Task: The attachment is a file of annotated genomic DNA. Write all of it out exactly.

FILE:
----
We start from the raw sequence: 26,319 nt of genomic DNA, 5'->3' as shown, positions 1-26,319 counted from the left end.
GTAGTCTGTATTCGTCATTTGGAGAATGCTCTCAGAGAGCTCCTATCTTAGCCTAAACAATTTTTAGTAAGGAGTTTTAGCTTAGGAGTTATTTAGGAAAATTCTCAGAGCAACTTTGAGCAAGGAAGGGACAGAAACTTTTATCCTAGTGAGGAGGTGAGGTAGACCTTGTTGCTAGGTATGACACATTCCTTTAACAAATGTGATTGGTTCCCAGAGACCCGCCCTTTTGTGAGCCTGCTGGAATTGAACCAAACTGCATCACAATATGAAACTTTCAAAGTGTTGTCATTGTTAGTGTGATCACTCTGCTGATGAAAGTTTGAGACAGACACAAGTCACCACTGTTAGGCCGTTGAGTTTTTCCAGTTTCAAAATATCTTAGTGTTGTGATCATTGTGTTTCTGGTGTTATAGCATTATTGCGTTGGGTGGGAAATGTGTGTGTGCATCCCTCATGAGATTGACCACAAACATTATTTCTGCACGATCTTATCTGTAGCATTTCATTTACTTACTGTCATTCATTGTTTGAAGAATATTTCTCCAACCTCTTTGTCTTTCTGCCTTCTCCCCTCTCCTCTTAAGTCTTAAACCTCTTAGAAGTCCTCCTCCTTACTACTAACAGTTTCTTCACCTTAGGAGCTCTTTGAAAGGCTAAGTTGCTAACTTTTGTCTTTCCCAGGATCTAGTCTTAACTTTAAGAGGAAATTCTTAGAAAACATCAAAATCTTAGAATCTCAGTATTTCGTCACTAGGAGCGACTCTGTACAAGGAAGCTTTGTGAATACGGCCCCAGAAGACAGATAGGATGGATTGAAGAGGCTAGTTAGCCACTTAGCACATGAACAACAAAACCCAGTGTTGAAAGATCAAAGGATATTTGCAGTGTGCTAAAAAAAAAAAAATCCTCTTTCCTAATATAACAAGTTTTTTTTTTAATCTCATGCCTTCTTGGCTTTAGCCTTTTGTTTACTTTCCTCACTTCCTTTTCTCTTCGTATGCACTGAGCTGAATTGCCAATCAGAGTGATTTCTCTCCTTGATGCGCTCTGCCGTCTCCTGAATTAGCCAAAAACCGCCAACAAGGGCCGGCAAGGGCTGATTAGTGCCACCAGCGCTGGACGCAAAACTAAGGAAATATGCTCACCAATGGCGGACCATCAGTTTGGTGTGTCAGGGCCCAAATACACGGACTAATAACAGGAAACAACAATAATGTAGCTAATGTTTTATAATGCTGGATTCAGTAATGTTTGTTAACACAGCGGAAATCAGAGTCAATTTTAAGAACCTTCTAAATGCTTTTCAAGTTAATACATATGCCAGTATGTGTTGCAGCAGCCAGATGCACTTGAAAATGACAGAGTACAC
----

We start from the raw sequence: 26,319 nt of genomic DNA, 5'->3' as shown, positions 1-26,319 counted from the left end.
GTAGTCTGTATTCGTCATTTGGAGAATGCTCTCAGAGAGCTCCTATCTTAGCCTAAACAATTTTTAGTAAGGAGTTTTAGCTTAGGAGTTATTTAGGAAAATTCTCAGAGCAACTTTGAGCAAGGAAGGGACAGAAACTTTTATCCTAGTGAGGAGGTGAGGTAGACCTTGTTGCTAGGTATGACACATTCCTTTAACAAATGTGATTGGTTCCCAGAGACCCGCCCTTTTGTGAGCCTGCTGGAATTGAACCAAACTGCATCACAATATGAAACTTTCAAAGTGTTGTCATTGTTAGTGTGATCACTCTGCTGATGAAAGTTTGAGACAGACACAAGTCACCACTGTTAGGCCGTTGAGTTTTTCCAGTTTCAAAATATCTTAGTGTTGTGATCATTGTGTTTCTGGTGTTATAGCATTATTGCGTTGGGTGGGAAATGTGTGTGTGCATCCCTCATGAGATTGACCACAAACATTATTTCTGCACGATCTTATCTGTAGCATTTCATTTACTTACTGTCATTCATTGTTTGAAGAATATTTCTCCAACCTCTTTGTCTTTCTGCCTTCTCCCCTCTCCTCTTAAGTCTTAAACCTCTTAGAAGTCCTCCTCCTTACTACTAACAGTTTCTTCACCTTAGGAGCTCTTTGAAAGGCTAAGTTGCTAACTTTTGTCTTTCCCAGGATCTAGTCTTAACTTTAAGAGGAAATTCTTAGAAAACATCAAAATCTTAGAATCTCAGTATTTCGTCACTAGGAGCGACTCTGTACAAGGAAGCTTTGTGAATACGGCCCCAGAAGACAGATAGGATGGATTGAAGAGGCTAGTTAGCCACTTAGCACATGAACAACAAAACCCAGTGTTGAAAGATCAAAGGATATTTGCAGTGTGCTAAAAAAAAAAAAATCCTCTTTCCTAATATAACAAGTTTTTTTTTTAATCTCATGCCTTCTTGGCTTTAGCCTTTTGTTTACTTTCCTCACTTCCTTTTCTCTTCGTATGCACTGAGCTGAATTGCCAATCAGAGTGATTTCTCTCCTTGATGCGCTCTGCCGTCTCCTGAATTAGCCAAAAACCGCCAACAAGGGCCGGCAAGGGCTGATTAGTGCCACCAGCGCTGGACGCAAAACTAAGGAAATATGCTCACCAATGGCGGACCATCAGTTTGGTGTGTCAGGGCCCAAATACACGGACTAATAACAGGAAACAACAATAATGTAGCTAATGTTTTATAATGCTGGATTCAGTAATGTTTGTTAACACAGCGGAAATCAGAGTCAATTTTAAGAACCTTCTAAATGCTTTTCAAGTTAATACATATGCCAGTATGTGTTGCAGCAGCCAGATGCACTTGAAAATGACAGAGTACAC